ZURICH (Reuters) - Many patients have overcome initial fears of COVID-19 infections and resumed doctor visits, Roche’s drug unit chief said, helping health systems even in hard-hit regions like Texas, Florida and California return to “more or less” normal capacity.
Swiss-based Roche’s results this year have been dented as patients around the world shied away from hospitals and clinics during lockdowns, lowering demand for drugs including eye medicine Lucentis, multiple sclerosis drug Ocrevus and hemophilia medicine Hemlibra and leading to a 10% second-quarter sales decline.
Bill Anderson, CEO of Roche’s main pharmaceuticals unit with about $50 billion in annual sales, said in an interview on Tuesday that most of the world’s health care systems have re-stabilized, “even in places that had reasonably high levels of COVID”.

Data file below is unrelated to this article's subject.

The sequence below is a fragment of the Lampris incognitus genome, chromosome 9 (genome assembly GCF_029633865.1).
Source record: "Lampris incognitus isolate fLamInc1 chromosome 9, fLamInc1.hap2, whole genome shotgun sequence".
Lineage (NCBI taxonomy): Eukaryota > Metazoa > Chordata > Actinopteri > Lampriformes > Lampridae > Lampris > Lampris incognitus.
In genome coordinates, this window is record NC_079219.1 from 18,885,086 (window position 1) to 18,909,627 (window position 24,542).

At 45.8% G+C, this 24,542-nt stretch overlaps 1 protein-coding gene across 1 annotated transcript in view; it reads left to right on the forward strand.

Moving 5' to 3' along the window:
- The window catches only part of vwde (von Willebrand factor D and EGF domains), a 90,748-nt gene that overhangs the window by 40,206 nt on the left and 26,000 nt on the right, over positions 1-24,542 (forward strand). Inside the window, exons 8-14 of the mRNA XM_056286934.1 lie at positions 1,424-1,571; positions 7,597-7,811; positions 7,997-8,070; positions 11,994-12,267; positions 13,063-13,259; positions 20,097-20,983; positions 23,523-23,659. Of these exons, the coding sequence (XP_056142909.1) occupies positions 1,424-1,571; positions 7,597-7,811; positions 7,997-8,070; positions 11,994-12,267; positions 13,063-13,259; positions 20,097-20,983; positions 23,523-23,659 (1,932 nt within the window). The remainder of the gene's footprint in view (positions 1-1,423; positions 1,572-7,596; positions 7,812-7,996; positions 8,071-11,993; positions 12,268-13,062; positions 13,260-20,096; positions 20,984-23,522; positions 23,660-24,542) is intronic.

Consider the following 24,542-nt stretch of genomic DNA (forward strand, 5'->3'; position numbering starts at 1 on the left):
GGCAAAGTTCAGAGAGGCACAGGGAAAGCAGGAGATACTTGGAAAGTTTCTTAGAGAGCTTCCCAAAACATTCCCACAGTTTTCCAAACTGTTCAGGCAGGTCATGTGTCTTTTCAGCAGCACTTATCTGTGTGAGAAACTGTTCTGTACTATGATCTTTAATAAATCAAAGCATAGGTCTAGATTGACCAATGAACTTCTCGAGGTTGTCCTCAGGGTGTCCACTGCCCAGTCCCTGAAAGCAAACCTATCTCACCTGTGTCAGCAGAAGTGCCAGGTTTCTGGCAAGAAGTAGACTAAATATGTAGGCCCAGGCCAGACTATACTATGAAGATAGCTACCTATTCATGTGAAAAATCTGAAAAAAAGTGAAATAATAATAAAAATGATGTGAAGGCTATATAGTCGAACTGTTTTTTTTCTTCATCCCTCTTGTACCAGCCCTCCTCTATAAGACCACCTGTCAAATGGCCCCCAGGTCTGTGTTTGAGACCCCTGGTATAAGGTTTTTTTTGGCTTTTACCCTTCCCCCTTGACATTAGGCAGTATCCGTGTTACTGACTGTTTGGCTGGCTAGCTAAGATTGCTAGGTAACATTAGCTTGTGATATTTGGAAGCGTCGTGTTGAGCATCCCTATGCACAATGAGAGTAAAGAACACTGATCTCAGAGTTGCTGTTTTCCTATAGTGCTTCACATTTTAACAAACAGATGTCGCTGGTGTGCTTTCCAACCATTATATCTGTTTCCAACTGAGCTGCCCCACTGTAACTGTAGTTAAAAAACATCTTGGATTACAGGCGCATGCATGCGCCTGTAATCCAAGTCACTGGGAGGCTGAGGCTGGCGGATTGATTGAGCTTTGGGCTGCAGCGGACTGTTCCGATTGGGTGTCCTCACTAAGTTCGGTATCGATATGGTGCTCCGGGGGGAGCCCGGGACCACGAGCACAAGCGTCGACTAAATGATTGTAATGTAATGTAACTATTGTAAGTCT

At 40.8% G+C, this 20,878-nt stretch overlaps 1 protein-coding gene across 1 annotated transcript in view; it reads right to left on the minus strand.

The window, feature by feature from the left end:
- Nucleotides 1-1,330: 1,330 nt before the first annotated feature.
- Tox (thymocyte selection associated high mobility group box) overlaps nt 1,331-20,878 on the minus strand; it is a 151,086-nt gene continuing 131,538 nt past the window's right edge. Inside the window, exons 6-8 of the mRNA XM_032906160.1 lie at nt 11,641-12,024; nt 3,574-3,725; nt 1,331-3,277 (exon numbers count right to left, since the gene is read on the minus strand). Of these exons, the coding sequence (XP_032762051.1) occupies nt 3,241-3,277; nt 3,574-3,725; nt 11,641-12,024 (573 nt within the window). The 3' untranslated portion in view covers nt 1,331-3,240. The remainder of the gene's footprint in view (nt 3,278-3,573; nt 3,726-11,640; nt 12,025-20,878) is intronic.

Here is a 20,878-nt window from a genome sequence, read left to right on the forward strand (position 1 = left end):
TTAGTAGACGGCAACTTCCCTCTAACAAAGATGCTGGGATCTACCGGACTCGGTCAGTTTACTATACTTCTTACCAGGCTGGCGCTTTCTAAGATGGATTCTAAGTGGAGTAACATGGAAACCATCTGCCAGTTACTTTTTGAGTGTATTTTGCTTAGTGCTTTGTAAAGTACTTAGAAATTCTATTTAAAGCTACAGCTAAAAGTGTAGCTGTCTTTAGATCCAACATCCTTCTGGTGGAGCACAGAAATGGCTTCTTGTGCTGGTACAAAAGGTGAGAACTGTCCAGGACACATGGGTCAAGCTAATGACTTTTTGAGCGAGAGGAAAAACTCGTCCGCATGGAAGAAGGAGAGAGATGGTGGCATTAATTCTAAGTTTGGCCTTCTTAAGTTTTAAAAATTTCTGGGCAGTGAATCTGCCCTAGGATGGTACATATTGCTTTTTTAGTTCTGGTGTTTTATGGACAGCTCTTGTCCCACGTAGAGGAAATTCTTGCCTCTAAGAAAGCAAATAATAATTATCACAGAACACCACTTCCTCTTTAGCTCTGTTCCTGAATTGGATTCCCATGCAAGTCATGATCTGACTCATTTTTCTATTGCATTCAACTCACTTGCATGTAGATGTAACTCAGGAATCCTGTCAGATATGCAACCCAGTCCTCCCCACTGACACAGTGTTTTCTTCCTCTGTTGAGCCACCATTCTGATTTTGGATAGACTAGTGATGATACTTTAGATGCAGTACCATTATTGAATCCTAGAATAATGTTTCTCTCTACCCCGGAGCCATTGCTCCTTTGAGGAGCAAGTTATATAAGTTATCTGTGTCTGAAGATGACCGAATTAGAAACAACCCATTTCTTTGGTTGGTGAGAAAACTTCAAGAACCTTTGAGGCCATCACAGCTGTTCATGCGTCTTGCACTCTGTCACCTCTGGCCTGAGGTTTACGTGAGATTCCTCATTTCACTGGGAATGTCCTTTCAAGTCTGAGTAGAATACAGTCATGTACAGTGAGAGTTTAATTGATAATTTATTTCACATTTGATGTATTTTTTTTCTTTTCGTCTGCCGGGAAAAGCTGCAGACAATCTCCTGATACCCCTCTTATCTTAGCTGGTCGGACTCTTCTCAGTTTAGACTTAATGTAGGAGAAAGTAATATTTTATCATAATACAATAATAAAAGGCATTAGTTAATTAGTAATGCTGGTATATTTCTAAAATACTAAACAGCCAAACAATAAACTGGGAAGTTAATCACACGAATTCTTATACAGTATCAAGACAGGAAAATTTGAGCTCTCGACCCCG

“In the month of August, you had places like Texas, Florida, California with a lot of infections,” Anderson told Reuters.
“But we saw the health care system was more or less back at normal capacity. I think that was probably mostly a one-time thing, where people were really unsure, they were afraid to go out of the house, afraid to go to their family doctor, because maybe they would get COVID.”
The public’s understanding of risks has grown since the pandemic began, he added, boosting their confidence to move more freely.
Anderson’s description of recovering demand underpins Roche move this summer to stick to its original 2020 forecast -- for full-year sales to grow in the low- to mid-single-digit percentage range -- despite the second-quarter revenue tumble.
Anderson did not give specific sales figures. Roche, which is expecting initial clinical trial data on the anti-COVID-19 drug it is developing with U.S.-based Regeneron this month, reports third-quarter sales on Oct. 15.
Reporting by John Miller; Editing by Michael Shields
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